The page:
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Reactive mechanism of cognitive control system


Morishima, Y; Okuda, J; Sakai, K (2010). Reactive mechanism of cognitive control system. Cerebral Cortex, 20(11):2675-2683.

Abstract

The prefrontal cortex (PFC) is thought to modulate the neural network state in favor of the processing of task-relevant sensory information prior to the presentation of sensory stimuli. However, this proactive control mechanism cannot always optimize the network state because of intrinsic fluctuation of neural activity upon arrival of sensory information. In the present study, we have investigated an additional control mechanism, in which the control process to regulate the behavior is adjusted to the trial-by-trial fluctuation in neural representations of sensory information. We asked normal human subjects to perform a variant of the Stroop task. Using functional magnetic resonance imaging, we isolated cognitive conflict at a sensory processing stage on a single-trial basis by calculating the difference in activation between task-relevant and task-irrelevant sensory areas. Activation in the dorsolateral PFC (DLPFC) covaried with the neural estimate of sensory conflict only on incongruent trials. Also, the coupling between the DLPFC and anterior cingulate cortex (ACC) was tighter on high-sensory conflict trials with fast response. The results suggest that although detection of sensory conflict is achieved by the DLPFC, online behavioral adjustment is achieved by interactive mechanisms between the DLPFC and ACC.

Abstract

The prefrontal cortex (PFC) is thought to modulate the neural network state in favor of the processing of task-relevant sensory information prior to the presentation of sensory stimuli. However, this proactive control mechanism cannot always optimize the network state because of intrinsic fluctuation of neural activity upon arrival of sensory information. In the present study, we have investigated an additional control mechanism, in which the control process to regulate the behavior is adjusted to the trial-by-trial fluctuation in neural representations of sensory information. We asked normal human subjects to perform a variant of the Stroop task. Using functional magnetic resonance imaging, we isolated cognitive conflict at a sensory processing stage on a single-trial basis by calculating the difference in activation between task-relevant and task-irrelevant sensory areas. Activation in the dorsolateral PFC (DLPFC) covaried with the neural estimate of sensory conflict only on incongruent trials. Also, the coupling between the DLPFC and anterior cingulate cortex (ACC) was tighter on high-sensory conflict trials with fast response. The results suggest that although detection of sensory conflict is achieved by the DLPFC, online behavioral adjustment is achieved by interactive mechanisms between the DLPFC and ACC.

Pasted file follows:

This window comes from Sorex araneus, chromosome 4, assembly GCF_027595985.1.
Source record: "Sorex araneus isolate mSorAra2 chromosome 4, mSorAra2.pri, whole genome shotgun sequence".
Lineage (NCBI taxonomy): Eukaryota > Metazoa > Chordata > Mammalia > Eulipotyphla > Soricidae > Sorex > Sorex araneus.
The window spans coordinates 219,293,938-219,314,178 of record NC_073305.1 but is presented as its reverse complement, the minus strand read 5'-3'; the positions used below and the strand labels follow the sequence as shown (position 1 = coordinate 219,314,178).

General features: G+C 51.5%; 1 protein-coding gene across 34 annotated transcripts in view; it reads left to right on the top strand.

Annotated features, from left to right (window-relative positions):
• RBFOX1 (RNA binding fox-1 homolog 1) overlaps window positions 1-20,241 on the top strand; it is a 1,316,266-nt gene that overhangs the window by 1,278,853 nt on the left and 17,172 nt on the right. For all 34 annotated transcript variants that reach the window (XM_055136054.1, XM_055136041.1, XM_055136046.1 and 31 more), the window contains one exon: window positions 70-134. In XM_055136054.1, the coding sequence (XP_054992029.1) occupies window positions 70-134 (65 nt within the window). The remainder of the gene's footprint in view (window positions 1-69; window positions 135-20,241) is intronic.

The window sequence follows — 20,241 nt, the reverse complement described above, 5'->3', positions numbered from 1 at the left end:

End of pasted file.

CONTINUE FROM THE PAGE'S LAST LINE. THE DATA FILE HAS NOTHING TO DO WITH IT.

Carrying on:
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Additional indexing

Item Type:Journal Article, refereed, original work
Communities & Collections:03 Faculty of Economics > Department of Economics
Dewey Decimal Classification:330 Economics
Language:English
Date:2010
Deposited On:24 Feb 2011 10:53
Last Modified:29 Aug 2018 16:18
Publisher:Oxford University Press
ISSN:1047-3211
OA Status:Green
Publisher DOI:https://doi.org/10.1093/cercor/bhq013

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